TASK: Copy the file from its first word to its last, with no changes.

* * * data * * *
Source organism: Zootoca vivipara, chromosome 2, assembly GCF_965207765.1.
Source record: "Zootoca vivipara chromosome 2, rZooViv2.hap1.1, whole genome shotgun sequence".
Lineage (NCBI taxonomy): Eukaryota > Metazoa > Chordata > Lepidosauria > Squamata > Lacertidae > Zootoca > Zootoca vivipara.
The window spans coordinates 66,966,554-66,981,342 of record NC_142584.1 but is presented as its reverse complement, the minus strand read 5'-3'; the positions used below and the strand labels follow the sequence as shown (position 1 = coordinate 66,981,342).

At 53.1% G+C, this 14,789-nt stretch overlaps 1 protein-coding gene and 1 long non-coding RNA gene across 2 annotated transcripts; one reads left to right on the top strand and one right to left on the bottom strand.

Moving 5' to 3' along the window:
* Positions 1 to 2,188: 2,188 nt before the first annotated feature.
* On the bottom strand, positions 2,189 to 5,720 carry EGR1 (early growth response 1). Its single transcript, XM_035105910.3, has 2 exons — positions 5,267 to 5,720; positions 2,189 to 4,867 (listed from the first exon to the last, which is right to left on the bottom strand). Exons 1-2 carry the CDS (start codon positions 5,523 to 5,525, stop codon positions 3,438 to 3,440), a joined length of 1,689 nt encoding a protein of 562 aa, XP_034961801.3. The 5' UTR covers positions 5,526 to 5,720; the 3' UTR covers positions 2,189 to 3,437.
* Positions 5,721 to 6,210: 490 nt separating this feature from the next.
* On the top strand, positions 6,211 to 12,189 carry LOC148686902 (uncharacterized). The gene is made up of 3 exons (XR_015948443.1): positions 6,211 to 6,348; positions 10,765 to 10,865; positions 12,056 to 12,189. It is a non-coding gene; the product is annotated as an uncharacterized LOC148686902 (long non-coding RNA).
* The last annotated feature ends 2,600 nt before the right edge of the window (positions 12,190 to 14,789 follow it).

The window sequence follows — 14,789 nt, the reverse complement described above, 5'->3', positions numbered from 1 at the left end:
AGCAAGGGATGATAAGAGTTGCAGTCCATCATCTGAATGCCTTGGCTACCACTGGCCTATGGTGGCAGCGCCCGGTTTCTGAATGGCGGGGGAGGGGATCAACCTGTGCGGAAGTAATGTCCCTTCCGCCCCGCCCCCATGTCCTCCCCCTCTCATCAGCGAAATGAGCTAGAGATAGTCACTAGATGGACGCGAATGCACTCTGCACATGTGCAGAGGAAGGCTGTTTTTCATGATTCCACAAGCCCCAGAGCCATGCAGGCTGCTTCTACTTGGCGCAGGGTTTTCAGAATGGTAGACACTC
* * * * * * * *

Source organism: Zootoca vivipara, chromosome 2, assembly GCF_965207765.1.
Source record: "Zootoca vivipara chromosome 2, rZooViv2.hap1.1, whole genome shotgun sequence".
Lineage (NCBI taxonomy): Eukaryota > Metazoa > Chordata > Lepidosauria > Squamata > Lacertidae > Zootoca > Zootoca vivipara.
The window spans coordinates 66,966,554-66,981,342 of record NC_142584.1 but is presented as its reverse complement, the minus strand read 5'-3'; the positions used below and the strand labels follow the sequence as shown (position 1 = coordinate 66,981,342).

At 53.1% G+C, this 14,789-nt stretch overlaps 1 protein-coding gene and 1 long non-coding RNA gene across 2 annotated transcripts; one reads left to right on the top strand and one right to left on the bottom strand.

Moving 5' to 3' along the window:
* Positions 1 to 2,188: 2,188 nt before the first annotated feature.
* On the bottom strand, positions 2,189 to 5,720 carry EGR1 (early growth response 1). Its single transcript, XM_035105910.3, has 2 exons — positions 5,267 to 5,720; positions 2,189 to 4,867 (listed from the first exon to the last, which is right to left on the bottom strand). Exons 1-2 carry the CDS (start codon positions 5,523 to 5,525, stop codon positions 3,438 to 3,440), a joined length of 1,689 nt encoding a protein of 562 aa, XP_034961801.3. The 5' UTR covers positions 5,526 to 5,720; the 3' UTR covers positions 2,189 to 3,437.
* Positions 5,721 to 6,210: 490 nt separating this feature from the next.
* On the top strand, positions 6,211 to 12,189 carry LOC148686902 (uncharacterized). The gene is made up of 3 exons (XR_015948443.1): positions 6,211 to 6,348; positions 10,765 to 10,865; positions 12,056 to 12,189. It is a non-coding gene; the product is annotated as an uncharacterized LOC148686902 (long non-coding RNA).
* The last annotated feature ends 2,600 nt before the right edge of the window (positions 12,190 to 14,789 follow it).

The window sequence follows — 14,789 nt, the reverse complement described above, 5'->3', positions numbered from 1 at the left end:
AGCAAGGGATGATAAGAGTTGCAGTCCATCATCTGAATGCCTTGGCTACCACTGGCCTATGGTGGCAGCGCCCGGTTTCTGAATGGCGGGGGAGGGGATCAACCTGTGCGGAAGTAATGTCCCTTCCGCCCCGCCCCCATGTCCTCCCCCTCTCATCAGCGAAATGAGCTAGAGATAGTCACTAGATGGACGCGAATGCACTCTGCACATGTGCAGAGGAAGGCTGTTTTTCATGATTCCACAAGCCCCAGAGCCATGCAGGCTGCTTCTACTTGGCGCAGGGTTTTCAGAATGGTAGACACTC